The historic Strathmartine Hospital could be on its “last legs” after a fire ravaged the building this week.
Angus council is still assessing the extent of the damage, caused by a blaze thought to have been started deliberately on Monday evening.
Local conservation campaigner Karen McCauley, who managed the Strathmartine Hospital Histories project, said she fears the incident could signal the death-knell for the listed building.
The former hospital for people with learning disabilities has been targeted repeatedly by vandals and fire-raisers, and is currently up for sale with plans to redevelop it into housing.
Karen said: “From a safety perspective, it has got to the point where the building may have to be taken down to just one level.
“The building has been left decaying for years and plans to redevelop it have been pending for several years.
“I don’t know how much longer the building will hold up. It could be on its last legs after this latest incident.”
It took firefighters over two hours to extinguish the blaze on Sunday night and police are investigating the circumstances.
The Scottish Fire and Rescue Service have issued a safety warning about the building.
A spokesman said: “We have found from experience and intelligence that unoccupied buildings can be targeted by malicious fire-raising.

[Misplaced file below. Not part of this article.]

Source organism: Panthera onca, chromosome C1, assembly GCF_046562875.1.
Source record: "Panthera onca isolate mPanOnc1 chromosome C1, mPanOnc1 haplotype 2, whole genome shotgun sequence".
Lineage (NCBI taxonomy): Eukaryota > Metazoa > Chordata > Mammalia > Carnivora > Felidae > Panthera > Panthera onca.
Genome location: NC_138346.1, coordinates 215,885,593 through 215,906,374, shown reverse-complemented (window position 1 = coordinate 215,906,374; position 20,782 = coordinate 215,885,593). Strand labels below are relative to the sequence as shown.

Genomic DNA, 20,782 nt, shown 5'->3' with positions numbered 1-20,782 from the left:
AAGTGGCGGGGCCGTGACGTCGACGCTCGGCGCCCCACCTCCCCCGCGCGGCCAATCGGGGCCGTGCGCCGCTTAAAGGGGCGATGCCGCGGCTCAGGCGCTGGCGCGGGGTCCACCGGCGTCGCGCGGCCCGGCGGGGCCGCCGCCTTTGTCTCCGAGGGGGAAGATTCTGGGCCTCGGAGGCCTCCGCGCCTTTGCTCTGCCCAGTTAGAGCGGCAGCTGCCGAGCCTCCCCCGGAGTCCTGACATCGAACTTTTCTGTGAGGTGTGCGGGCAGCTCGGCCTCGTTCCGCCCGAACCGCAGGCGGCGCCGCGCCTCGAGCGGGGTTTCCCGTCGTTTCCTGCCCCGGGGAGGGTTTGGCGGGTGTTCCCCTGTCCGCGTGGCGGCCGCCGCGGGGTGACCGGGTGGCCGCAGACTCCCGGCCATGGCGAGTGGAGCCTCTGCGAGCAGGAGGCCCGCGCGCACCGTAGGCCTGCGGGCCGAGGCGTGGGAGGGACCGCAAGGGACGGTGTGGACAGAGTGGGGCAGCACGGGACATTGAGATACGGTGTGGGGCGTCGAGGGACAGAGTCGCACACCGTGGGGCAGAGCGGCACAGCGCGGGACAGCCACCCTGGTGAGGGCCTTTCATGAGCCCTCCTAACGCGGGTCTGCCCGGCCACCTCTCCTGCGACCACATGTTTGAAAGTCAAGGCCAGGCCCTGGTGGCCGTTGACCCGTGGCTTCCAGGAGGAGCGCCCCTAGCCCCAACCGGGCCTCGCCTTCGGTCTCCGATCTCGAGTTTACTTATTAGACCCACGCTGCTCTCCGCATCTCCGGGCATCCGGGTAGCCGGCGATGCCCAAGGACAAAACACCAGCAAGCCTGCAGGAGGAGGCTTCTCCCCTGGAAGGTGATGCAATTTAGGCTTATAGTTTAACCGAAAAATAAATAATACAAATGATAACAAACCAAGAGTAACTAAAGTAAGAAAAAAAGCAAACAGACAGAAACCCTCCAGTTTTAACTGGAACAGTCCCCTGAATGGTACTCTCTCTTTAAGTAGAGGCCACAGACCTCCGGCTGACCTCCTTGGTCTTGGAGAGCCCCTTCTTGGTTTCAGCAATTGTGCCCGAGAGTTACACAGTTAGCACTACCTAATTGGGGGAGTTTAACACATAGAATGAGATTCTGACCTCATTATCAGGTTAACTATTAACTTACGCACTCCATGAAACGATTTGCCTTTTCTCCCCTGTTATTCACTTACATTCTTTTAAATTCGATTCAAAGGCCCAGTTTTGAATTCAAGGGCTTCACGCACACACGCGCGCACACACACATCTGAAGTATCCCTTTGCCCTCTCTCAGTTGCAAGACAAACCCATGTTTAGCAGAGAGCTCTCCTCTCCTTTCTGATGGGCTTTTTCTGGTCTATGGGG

“We would urge the owners of derelict properties, wherever possible, to ensure that they are properly secured to help minimise risk such as unnecessary fires.
“Structures such as these have the potential to cause great risk to members of the public who are thinking of entering them for any reason.
“For younger people, these structures can appear to be an area for adventurous play, however the danger of harm is very real.”
The hospital was sold by NHS Tayside in May 2005 and is now owned by Heathfield Ltd.
A spokesperson for NHS Tayside said: “Along with security and protection of the site, the current planning application sits with the owner, Heathfield Developments. The development of the site does not hinge on any potential financial obligation to NHS Tayside.”
Heathfield’s representatives, Muir Smith Evans, could not be reached for comment at the time of publication.
An Angus Council spokesman added: “The site is regularly visited by staff from Building Standards to ensure the owner is taking ‘reasonable’ steps to ensure that all buildings considered a ‘danger’ are boarded up and not readily entered by unauthorised visitors to the site.
“Any work sought by us is readily carried out by the owners of the site who have the ultimate responsibility to ensure the site is safe.”